Location, Location, Location

There’s one more thing to unpack here, and that’s what sort of runs were successful and which weren’t. In addition to overall adjusted line yards, Football Outsiders breaks down ALY by location. Each run is placed into one of five categories, based on previous research: left end, left tackle, mid/guard, right tackle, and right end. Broken down this way, it becomes immediately obvious where the Browns’ strengths and weaknesses lie. For example, the Browns ranked 32nd and 22nd for left and right end runs respectively. Whether this has more to do with the offensive line, the blocking skills of receivers, or the particular skill-set of the running backs is unclear. But what is clear is that they struggled to get to the edge.

The offensive line struggled up the middle as well, coming in 27th in ALY for mid/guard runs. Given the injuries at guard and what we’ll charitably call “inconsistent” play at center, this isn’t much of a surprise. It’s tough to know for sure, but if I had to place a bet, this is where I think most of those stuffed runs we talked about earlier occurred. In other news that won’t be shocking at all, the Browns were most successful by far when running the ball off left tackle. When aiming for Joe Thomas, the Browns were the fourth best running team in football. People have often tried to nitpick Thomas’ run blocking ability, but it seems clear to me that he’s just as elite moving his man off a spot as he is protecting his quarterback. Interestingly, the Browns were decent running off of right tackle as well, coming in 16th. I’m still not convinced there’s a long term starter at right tackle on the roster, but the potential might be there. It’s worth noting it’s hard to disentangle things like full back or tight end blocking from these numbers, and there might be some dependency on the types of defenses they played. But overall it looks like the boom and bust behavior discussed earlier applies to location as well. The Browns struggled to run outside or up the middle, but found tremendous success running off tackle.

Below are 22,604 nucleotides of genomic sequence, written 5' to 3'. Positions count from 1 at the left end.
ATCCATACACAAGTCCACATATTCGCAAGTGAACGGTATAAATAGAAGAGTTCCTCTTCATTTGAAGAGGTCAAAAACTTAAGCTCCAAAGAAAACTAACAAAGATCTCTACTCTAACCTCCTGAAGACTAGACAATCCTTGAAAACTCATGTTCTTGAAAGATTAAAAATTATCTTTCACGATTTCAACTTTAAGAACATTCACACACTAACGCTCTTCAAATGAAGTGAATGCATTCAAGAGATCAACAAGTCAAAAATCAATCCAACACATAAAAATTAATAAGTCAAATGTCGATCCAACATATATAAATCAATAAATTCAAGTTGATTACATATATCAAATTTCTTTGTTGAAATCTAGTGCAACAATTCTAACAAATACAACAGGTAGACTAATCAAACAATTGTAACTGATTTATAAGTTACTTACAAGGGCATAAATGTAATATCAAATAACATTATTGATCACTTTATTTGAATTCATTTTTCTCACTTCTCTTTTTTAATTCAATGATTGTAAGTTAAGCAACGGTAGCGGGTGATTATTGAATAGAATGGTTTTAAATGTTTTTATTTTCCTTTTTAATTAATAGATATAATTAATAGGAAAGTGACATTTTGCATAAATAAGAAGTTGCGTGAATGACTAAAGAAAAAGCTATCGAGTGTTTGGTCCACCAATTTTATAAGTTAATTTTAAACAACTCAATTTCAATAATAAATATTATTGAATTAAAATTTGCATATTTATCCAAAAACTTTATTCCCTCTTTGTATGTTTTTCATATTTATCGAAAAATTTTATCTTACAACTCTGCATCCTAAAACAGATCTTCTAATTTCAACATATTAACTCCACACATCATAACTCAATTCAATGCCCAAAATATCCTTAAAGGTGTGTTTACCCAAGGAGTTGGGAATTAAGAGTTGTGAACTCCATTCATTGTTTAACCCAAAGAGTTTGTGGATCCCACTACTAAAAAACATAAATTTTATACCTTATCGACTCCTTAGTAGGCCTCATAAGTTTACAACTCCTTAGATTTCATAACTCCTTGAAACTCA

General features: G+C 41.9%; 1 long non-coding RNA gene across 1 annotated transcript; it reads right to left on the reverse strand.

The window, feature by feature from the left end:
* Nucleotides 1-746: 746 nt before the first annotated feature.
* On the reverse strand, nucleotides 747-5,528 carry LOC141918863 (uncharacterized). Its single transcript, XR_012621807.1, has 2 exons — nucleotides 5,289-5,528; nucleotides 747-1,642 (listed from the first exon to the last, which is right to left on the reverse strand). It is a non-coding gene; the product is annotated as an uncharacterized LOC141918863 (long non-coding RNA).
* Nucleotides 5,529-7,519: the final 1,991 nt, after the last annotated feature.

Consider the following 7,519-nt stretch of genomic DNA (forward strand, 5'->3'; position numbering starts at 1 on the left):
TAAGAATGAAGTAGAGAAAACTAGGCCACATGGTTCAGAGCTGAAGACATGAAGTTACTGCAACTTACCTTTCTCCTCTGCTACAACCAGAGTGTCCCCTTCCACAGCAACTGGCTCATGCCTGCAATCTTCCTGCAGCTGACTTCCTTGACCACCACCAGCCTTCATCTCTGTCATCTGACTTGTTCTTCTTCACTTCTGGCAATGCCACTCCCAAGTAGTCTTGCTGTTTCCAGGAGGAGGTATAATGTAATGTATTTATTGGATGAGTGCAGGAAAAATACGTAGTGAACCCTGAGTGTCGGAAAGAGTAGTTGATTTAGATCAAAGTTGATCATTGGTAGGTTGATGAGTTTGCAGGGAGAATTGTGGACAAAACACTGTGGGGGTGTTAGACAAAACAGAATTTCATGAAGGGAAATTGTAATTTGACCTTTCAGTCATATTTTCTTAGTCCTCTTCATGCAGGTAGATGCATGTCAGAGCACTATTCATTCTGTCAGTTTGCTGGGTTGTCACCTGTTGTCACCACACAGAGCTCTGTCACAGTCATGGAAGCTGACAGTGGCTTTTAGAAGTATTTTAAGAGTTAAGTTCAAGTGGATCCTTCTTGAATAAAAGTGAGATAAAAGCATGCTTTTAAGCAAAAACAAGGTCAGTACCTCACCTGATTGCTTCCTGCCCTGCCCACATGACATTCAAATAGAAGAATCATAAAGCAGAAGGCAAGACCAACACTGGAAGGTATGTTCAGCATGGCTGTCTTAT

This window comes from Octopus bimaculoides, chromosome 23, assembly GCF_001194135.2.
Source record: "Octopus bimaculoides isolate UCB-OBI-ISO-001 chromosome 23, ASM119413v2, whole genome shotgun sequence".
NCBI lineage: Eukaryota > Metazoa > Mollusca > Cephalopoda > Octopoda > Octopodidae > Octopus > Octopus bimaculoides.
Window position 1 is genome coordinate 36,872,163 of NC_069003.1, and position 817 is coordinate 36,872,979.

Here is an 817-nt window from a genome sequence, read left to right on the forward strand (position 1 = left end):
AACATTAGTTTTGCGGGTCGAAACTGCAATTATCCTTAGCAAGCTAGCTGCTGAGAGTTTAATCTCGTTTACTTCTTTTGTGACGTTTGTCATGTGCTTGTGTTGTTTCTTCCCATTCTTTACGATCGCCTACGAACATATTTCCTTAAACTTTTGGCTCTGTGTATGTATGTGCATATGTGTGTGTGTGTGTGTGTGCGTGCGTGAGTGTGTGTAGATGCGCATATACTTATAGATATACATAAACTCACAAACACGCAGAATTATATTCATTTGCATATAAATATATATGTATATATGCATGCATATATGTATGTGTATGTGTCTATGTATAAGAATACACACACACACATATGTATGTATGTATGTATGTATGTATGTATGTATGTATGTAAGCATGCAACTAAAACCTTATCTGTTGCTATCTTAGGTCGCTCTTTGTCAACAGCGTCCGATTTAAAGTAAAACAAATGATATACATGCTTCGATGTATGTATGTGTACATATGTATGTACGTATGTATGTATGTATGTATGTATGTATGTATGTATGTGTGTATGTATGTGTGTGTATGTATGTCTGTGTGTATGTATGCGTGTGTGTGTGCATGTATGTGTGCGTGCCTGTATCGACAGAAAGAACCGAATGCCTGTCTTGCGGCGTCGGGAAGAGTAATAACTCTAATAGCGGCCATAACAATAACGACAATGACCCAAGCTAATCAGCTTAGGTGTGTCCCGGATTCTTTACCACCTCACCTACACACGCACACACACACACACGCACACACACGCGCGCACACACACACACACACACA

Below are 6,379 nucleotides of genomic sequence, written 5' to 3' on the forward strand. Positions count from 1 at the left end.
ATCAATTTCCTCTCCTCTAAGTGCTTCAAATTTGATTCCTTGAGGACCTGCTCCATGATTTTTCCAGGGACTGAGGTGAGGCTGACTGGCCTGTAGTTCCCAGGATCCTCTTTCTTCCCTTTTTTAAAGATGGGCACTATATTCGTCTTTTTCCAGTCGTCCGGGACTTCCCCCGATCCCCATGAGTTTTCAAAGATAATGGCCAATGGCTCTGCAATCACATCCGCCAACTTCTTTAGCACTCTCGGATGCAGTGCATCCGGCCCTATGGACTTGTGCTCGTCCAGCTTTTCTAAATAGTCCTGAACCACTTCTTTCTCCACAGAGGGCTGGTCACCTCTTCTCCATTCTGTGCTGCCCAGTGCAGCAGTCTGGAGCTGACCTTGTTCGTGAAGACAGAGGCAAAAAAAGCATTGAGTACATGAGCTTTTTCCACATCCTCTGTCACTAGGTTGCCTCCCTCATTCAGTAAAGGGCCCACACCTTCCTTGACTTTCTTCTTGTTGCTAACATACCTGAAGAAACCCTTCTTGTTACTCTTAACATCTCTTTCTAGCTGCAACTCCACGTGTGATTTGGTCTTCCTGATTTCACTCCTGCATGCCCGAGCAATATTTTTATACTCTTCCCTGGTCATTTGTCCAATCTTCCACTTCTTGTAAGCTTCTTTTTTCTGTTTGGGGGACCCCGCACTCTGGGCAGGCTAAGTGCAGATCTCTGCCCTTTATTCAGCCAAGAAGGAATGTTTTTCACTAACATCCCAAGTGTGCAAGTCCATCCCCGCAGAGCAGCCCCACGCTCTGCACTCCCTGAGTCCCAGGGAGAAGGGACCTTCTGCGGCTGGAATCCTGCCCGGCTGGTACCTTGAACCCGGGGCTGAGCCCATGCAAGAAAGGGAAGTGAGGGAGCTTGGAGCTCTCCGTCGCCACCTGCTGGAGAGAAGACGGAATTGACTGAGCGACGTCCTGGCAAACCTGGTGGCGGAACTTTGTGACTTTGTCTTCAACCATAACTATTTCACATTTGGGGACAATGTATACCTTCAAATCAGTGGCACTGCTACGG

Looking Forward

Those of you who paid attention to the Browns free agency signings might have looked at the information above and started salivating. Last season the Browns were able to excel on the ground despite a clear weakness in the middle of their offensive line. So what did they do? They went out and signed Kevin Zeitler and J.C. Tretter. Zeitler is one of the best guards in football, and Tretter is a solid center if he can stay healthy. These signings should help cut down on the number of runs blown up at the line of scrimmage and improve the team’s ability to run up the middle. They don’t even have to be great at either of those things. If the Browns can be merely average at preventing negative plays and running over the center, they should be one of the best rushing offenses in football. Whether or not they could keep up their efficiency in closer games is a source of concern, and it’s tough to say they will be able to replicate the big plays from a year ago, but I think there’s enough here for fans to be excited about what should be a big year on the ground in 2017.